There's a lot of people spreading a holier than thou attitude in this thread.
Github will probably have more downtime which you can do noting about, than your selfhosted gitlab, which will probably fail because you upgraded something, or tinkered with a configuration.
It's a numbers game. They have more people monitoring, they spend way more money than you do on uptime/services, but such a service doesn't get more stable as it grows.
I trust myself way more than I trust GitHub or other hosted/cloud services because I cannot affect/help them in any way when stuff happens.
Ultimately, I know this, I accept this, and I happily use GitHub, Bitbucket and such all the time.
Personally I don't think you will see less downtime on your own server. The difference is, that when it goes down, there is something you can do about it, so you get busy fixing it.
When github is down we get to all get online and talk about our woes together.
The outages are usually pretty short. Go get a coffee and come back, or grab the team and go play a round of bowling. That has to be better than trying to manage and keep secure our own repos.
Last week we set up the community edition of GitLab on one of our local servers. We then mirror the repository to GitHub. So far so good.
We all like GitHub but after it's recent problems we realised we rely completely on it being up. We couldn't even deploy if it went down.. we still use it for open source things. For our main product it has simply become offsite back up.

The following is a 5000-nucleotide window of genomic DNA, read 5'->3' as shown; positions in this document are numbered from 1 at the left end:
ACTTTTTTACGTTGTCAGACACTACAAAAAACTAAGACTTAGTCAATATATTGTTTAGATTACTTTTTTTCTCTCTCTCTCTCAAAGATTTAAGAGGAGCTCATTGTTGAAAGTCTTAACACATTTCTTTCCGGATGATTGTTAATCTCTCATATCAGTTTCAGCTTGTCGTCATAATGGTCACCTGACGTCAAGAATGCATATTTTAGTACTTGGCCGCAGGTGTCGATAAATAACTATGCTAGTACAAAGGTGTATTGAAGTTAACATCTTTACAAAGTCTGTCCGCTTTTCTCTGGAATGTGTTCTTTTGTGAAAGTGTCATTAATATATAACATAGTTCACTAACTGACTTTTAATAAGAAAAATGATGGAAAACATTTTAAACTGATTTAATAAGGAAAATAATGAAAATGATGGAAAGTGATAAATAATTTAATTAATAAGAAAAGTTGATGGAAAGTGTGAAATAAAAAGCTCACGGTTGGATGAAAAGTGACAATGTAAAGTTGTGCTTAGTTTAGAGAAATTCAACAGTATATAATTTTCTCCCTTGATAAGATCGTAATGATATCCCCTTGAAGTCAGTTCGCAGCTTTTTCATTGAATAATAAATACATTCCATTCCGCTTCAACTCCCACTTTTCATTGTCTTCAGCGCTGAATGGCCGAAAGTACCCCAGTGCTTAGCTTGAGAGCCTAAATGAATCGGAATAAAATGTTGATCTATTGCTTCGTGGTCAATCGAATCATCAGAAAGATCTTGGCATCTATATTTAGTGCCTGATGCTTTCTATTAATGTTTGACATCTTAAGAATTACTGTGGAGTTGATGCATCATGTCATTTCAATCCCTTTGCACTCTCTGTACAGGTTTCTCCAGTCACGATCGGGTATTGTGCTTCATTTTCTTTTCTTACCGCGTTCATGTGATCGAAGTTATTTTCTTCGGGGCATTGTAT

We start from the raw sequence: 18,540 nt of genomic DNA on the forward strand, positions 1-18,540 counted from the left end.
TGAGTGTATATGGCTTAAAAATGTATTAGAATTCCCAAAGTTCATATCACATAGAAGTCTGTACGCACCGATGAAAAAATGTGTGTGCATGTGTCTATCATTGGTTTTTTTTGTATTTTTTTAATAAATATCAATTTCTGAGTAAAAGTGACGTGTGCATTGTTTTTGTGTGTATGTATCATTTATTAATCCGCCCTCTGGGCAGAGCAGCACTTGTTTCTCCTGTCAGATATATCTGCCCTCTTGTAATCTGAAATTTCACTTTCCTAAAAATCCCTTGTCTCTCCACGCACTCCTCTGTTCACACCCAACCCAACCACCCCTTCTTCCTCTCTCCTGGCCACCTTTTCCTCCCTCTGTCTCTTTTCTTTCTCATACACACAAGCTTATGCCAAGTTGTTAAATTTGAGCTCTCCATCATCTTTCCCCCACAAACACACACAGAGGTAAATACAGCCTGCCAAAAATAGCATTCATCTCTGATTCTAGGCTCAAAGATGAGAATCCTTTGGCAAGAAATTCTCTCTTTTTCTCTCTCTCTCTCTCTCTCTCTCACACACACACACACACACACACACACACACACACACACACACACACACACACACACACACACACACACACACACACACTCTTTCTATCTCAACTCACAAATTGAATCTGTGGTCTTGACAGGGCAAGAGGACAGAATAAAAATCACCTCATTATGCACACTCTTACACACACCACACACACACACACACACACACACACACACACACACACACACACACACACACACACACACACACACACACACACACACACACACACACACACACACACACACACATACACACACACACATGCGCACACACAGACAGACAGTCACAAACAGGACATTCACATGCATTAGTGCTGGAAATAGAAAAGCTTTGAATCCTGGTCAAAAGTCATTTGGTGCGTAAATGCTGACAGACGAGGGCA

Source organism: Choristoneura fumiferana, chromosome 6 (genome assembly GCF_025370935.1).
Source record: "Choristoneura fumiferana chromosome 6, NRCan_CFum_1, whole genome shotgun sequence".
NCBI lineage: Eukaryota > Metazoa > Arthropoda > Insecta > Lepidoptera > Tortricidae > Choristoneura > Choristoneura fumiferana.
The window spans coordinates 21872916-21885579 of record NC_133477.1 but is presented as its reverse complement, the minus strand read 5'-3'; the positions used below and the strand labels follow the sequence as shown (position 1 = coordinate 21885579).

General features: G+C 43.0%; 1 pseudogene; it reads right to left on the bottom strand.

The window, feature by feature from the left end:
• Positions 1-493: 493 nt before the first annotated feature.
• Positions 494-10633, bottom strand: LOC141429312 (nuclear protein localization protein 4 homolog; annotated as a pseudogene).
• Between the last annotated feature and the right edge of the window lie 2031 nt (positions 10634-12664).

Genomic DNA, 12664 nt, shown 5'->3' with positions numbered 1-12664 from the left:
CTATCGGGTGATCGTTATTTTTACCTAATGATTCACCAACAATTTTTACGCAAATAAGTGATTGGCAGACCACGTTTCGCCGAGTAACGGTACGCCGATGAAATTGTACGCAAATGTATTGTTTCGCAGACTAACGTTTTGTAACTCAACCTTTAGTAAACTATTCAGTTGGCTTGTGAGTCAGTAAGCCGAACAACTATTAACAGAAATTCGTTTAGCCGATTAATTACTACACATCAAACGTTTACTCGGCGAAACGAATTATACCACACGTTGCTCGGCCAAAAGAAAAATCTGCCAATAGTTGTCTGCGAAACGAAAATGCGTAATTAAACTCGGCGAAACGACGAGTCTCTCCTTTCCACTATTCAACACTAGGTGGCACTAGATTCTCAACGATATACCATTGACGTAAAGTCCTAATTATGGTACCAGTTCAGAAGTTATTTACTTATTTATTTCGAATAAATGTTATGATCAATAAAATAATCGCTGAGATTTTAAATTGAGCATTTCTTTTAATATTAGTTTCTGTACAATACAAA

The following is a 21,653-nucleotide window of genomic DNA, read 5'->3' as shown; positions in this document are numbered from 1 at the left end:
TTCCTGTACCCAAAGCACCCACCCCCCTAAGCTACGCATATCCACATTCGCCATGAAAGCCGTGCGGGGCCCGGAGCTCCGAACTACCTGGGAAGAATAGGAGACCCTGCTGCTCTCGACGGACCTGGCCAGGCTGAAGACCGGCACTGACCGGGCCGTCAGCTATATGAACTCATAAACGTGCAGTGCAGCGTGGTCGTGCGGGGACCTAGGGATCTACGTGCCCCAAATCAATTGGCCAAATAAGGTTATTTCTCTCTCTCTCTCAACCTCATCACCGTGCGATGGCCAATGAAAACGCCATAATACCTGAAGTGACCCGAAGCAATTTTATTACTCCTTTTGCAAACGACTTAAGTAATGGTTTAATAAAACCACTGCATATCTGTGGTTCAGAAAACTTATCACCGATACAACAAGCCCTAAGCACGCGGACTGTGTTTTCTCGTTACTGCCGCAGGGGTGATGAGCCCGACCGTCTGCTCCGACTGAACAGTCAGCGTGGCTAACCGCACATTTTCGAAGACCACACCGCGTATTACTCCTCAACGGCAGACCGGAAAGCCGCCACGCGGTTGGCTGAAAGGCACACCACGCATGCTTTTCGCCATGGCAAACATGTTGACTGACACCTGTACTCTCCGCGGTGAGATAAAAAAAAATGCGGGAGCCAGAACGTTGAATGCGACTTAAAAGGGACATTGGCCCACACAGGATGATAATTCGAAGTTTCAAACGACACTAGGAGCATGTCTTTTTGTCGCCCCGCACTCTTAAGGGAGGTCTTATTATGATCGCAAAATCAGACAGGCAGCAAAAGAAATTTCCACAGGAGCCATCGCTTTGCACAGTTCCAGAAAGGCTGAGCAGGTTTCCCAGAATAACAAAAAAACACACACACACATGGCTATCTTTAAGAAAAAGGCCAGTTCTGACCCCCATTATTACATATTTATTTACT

People should have all their code in place and just merge and rebase from time to time? At least that's what I (a SVN user) have read on the internets about Git.
Most people use GitLab to refer to the downloadable software you run locally https://about.gitlab.com/downloads/
You would think you can still develop an iOS app when GitHub is down, but a simple `pod install` requires access to repos hosted on GitHub.
Somewhat related I highly recommend both Gogs and Gitlab for internal git hosting.
Could be another DDoS?
Update 11:32 UTC "We're seeing high error rates on github.com and are investigating".
It would also be interesting to track loss of productivity in the software engineering professions when GitHub is down. Is this a single point of failure for your company?
Think of all the package managers that pull straight from Github repos as part of their installation processes..
I guess for mission critical applications you could have a local mirror of all your vendor package dependencies (probably not a bad idea) but I would bet most people don't do that (I don't)..
11:54 UTC "We've finished emergency maintenance and are monitoring closely".
Octobot iOS app: http://octobotapp.com
And my own service, StatusGator: https://statusgator.io
It's like an unintentional pub crawl-- 400 people show up to party, empty the pub of booze, move on to the next pub that hasn't enough booze...
As you can see here:
Git hosting is on the roadmap, not ready yet.
Also Upsource takes a shitload of memory.
Update: "We've finished emergency maintenance and are monitoring closely".
Update: seems to be back, so it doesn't matter unless someone's having an early morning.
It's all good though, I still have loco host to keep me busy until their resolve the issue.